Development of a recumbent isometric yoga program for patients with severe chronic fatigue syndrome/myalgic encephalomyelitis: A pilot study to assess feasibility and efficacy

Takakazu Oka, Hisako Wakita, Keishin Kimura

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3 Citations (Scopus)


Background: Our previous randomized controlled trial demonstrated that isometric yoga in a sitting position reduces fatigue in patients with chronic fatigue syndrome/myalgic encephalomyelitis (CFS/ME). However, some patients experience difficulties sitting or practicing isometric yoga in a sitting position for long periods. To date, therapeutic interventions for patients with severe symptoms have not been established. Therefore, we developed a recumbent isometric yoga program, which takes approximately 20 min to complete, designed to reduce fatigue in patients with severe CFS/ME. The aim of this pilot study was to assess the feasibility, safety, and usefulness of this program. Methods: This pilot study included 12 adult patients with CFS/ME. Six patients were reluctant to practice isometric yoga in a sitting position because of the severity of their fatigue (group 1). The remaining six patients had previously practiced isometric yoga in a sitting position (group 2). For 3 months, the patients of both groups practiced recumbent isometric yoga every 2 to 4 weeks with a yoga instructor and at home on other days if they could. The short-term effects of isometric yoga on fatigue were assessed using the Profile of Mood Status (POMS) questionnaire immediately before and after their final session with the yoga instructor. The long-term effects of isometric yoga on fatigue were assessed using the Chalder Fatigue Scale (FS) questionnaire before and after the intervention period. Adverse events, satisfaction with the program, and preference of yoga position (sitting or recumbent) were also recorded. Results: All subjects completed the intervention. In both groups, the POMS fatigue score was significantly decreased after practicing the 20-min yoga program and the Chalder FS score was decreased significantly after the 3-month intervention period. There were no serious adverse events. All subjects in group 2 preferred the recumbent isometric yoga program over a sitting yoga program. Conclusions: This study suggests that recumbent isometric yoga is a feasible and acceptable treatment for patients with CFS/ME, even for patients who experience difficulty practicing isometric yoga in the sitting position.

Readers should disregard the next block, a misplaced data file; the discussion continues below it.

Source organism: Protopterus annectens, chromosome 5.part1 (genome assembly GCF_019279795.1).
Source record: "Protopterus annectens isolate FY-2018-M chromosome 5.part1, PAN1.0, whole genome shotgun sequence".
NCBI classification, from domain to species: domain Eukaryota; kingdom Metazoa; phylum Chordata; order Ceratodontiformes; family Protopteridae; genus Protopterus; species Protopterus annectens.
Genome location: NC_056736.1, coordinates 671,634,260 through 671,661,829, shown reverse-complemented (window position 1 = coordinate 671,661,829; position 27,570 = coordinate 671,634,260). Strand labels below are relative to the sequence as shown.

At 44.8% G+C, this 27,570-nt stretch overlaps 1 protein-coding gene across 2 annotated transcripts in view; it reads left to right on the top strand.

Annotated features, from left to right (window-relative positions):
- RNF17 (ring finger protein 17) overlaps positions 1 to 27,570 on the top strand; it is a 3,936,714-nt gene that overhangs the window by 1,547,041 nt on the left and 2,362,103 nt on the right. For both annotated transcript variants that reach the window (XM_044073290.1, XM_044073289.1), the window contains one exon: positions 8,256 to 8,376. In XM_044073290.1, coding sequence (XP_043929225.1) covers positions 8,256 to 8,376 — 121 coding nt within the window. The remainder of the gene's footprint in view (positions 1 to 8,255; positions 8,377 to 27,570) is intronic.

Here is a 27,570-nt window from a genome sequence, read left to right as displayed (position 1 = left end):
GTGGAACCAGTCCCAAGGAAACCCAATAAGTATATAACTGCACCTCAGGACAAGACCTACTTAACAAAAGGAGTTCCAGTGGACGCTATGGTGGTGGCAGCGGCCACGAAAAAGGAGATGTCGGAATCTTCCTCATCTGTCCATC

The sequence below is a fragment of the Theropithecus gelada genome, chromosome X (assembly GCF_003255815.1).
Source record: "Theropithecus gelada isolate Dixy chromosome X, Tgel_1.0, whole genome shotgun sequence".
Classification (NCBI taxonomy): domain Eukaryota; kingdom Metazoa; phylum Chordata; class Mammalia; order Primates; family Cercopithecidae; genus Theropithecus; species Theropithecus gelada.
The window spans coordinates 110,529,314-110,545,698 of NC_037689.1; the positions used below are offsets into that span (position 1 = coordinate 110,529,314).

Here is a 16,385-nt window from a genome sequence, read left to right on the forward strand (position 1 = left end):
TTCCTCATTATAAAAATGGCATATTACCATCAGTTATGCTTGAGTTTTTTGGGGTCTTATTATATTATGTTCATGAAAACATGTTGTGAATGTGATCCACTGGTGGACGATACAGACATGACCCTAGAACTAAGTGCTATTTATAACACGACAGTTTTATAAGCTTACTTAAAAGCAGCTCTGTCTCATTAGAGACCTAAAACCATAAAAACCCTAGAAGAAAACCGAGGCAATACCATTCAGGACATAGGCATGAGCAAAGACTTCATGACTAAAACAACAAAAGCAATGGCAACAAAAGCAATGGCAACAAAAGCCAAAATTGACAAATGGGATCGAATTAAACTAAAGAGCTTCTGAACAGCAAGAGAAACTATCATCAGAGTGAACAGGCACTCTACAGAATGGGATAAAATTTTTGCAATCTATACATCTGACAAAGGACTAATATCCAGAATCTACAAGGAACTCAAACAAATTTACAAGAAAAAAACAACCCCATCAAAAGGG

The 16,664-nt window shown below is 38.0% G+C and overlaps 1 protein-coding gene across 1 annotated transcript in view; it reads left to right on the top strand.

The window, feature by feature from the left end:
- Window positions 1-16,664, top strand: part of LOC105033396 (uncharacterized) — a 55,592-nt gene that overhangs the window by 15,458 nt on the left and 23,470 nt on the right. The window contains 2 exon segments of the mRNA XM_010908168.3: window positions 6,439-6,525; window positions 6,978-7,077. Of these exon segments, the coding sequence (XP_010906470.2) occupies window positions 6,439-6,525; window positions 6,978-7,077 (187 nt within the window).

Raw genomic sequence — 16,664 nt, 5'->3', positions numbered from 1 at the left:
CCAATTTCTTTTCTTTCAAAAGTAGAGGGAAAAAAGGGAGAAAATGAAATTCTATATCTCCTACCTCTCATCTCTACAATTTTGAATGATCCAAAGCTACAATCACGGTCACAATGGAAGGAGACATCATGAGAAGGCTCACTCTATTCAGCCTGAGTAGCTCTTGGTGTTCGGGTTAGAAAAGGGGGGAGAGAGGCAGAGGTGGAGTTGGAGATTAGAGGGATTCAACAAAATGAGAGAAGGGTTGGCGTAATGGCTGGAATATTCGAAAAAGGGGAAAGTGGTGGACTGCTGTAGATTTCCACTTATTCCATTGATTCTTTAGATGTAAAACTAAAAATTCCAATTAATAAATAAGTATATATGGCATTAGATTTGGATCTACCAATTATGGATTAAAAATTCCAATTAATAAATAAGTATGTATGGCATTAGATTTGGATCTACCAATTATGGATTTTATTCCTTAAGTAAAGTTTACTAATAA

Original languageEnglish
Article number5
JournalBioPsychoSocial Medicine
Issue number1
Publication statusPublished - Mar 3 2017


All Science Journal Classification (ASJC) codes

  • Social Psychology
  • Psychology(all)
  • Psychiatry and Mental health
  • Biological Psychiatry

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